Tuesday, December 13, 2016

Too Many Shiny Objects and the "Not Going to Do Now" List

[Editor's Note: As we have worked with companies over the years, one characteristic we have noted about successful companies is the ability to prioritize and focus. Many companies have a seemingly endless list of opportunities; the question is "what do we focus scarce resources on first." I hope you find this article thought-provoking. - dpm]
Too Many Shiny Objects and the "Not Going to Do Now" List
On a number of occasions, we have come into new client situations to "validate" an existing strategic planning process. In many instances, we find that the company has documented strategies and initiatives too numerous to fit on an 11X14 sheet of paper - with small font size! We then proceed to ask each of the managers which is the most important strategy or initiative for the coming year. Not surprisingly each manager has a different idea of what is most important.
Too many opportunities... Too little focus
These are not companies without opportunities. To the contrary, these are typically companies with compelling products and services. The problem stems from too many opportunities without an appropriate filtering or prioritizing process. Sometimes, it stems from a creative/innovative Founder or CEO who can see potential technologies, products, services, markets, partnerships, etc. everywhere. In the race to not miss out on these possibilities, the Founder /CEO can push the organization in many different directions. This behavior is so common that it has been coined the "Shiny Object Syndrome." In these situations, the organization pursues many different opportunities, executes poorly, distracts management attention, and in many cases, abandons projects partially completed in order to pursue new ones. Resources are wasted, time is sacrificed, and most importantly, attention is diverted away from core activities.

The "Not Going to Do Now" List
In determining strategic direction for a business, it is far easier to decide what you are going to do, than what you are not going to pursue now. The most important tool is the "Not Going to Do Now" list, which outlines projects, initiatives, strategies, acquisitions, etc. that might be interesting to explore at some time in the future, but are distractions to the current strategic direction. During the planning process, items are added to this list. The management team agrees that in order for the organization to pursue an item on the "Not Going to Do Now" list, something must be come off the current strategic planning list.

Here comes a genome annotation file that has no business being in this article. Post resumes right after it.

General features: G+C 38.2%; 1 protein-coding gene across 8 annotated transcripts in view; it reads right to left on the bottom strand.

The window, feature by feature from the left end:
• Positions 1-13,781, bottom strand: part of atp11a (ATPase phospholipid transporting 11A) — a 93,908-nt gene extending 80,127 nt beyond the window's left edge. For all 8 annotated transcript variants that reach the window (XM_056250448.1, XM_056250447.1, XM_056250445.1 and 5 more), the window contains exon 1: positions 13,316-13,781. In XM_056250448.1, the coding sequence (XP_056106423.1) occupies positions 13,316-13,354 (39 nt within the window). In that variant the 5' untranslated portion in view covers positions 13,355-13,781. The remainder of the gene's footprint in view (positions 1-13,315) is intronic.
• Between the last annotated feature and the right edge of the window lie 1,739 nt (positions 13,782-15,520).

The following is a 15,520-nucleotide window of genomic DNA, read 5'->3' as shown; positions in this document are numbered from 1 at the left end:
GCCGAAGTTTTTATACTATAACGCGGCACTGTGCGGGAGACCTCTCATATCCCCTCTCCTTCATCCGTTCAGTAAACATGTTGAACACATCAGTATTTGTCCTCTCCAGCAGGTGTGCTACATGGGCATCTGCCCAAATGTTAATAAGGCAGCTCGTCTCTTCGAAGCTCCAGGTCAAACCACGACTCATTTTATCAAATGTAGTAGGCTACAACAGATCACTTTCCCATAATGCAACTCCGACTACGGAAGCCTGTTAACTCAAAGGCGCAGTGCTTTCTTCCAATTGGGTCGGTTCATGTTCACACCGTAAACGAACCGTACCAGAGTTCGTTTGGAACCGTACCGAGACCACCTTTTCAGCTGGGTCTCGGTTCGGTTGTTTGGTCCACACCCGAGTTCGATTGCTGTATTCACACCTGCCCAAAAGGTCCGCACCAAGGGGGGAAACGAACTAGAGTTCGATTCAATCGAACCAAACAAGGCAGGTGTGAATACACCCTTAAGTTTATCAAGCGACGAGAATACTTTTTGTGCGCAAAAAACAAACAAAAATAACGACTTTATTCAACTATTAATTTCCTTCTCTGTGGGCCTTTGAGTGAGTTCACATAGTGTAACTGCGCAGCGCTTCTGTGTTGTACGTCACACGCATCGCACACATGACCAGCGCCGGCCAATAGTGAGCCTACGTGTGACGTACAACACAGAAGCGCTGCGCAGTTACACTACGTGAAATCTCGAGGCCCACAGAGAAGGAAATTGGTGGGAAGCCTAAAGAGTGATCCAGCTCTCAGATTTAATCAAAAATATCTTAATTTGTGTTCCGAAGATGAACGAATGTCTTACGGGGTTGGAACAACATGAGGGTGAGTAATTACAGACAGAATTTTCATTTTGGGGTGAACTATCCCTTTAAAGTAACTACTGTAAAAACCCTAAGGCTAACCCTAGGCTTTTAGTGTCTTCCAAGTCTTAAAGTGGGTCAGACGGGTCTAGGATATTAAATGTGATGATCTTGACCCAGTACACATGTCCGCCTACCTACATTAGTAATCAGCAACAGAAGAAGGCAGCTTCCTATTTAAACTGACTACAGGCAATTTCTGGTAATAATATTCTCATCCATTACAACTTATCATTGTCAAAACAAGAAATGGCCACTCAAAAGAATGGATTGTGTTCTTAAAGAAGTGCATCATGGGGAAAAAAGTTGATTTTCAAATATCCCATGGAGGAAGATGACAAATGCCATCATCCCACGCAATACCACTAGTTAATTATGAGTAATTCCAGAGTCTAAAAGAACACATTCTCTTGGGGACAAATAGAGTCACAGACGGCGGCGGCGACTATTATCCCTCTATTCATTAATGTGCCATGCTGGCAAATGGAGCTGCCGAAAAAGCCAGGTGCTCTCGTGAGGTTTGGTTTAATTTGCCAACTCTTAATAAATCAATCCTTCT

There are a number of techniques to use in prioritizing. Some companies use the following categories to further delineate priorities. Items noted as "Critical" are the focus of the business. Once these have been completed, the "Need to Have" category items are next in priority. It is interesting to note that companies that use this approach rarely get to the "Nice to Have" items, and almost never get to the "Can Be Deferred" items.


Need to Have

Can be Deferred

Nice to Have
Alignment around the Critical Strategies
It is our belief that most companies should identify no more than three strategies. Companies that execute well on two of the three strategies are usually very successful. The key to success is focusing on a limited number of strategies, communicating the direction, aligning the team and incentives around those strategies, establishing solid action plans and metrics, and holding members of the team accountable for results.

Simple to identify...More difficult to do
Like most things in business, Identifying the "to do" strategies and the "Not to do" List is easy to describe and more difficult to achieve. We spend most of our time working with businesses to help them narrow strategies to ones they can execute well, focusing and aligning the team, monitoring the progress, and adjusting course as necessary.

If you would like to discuss this in more detail, please contact me.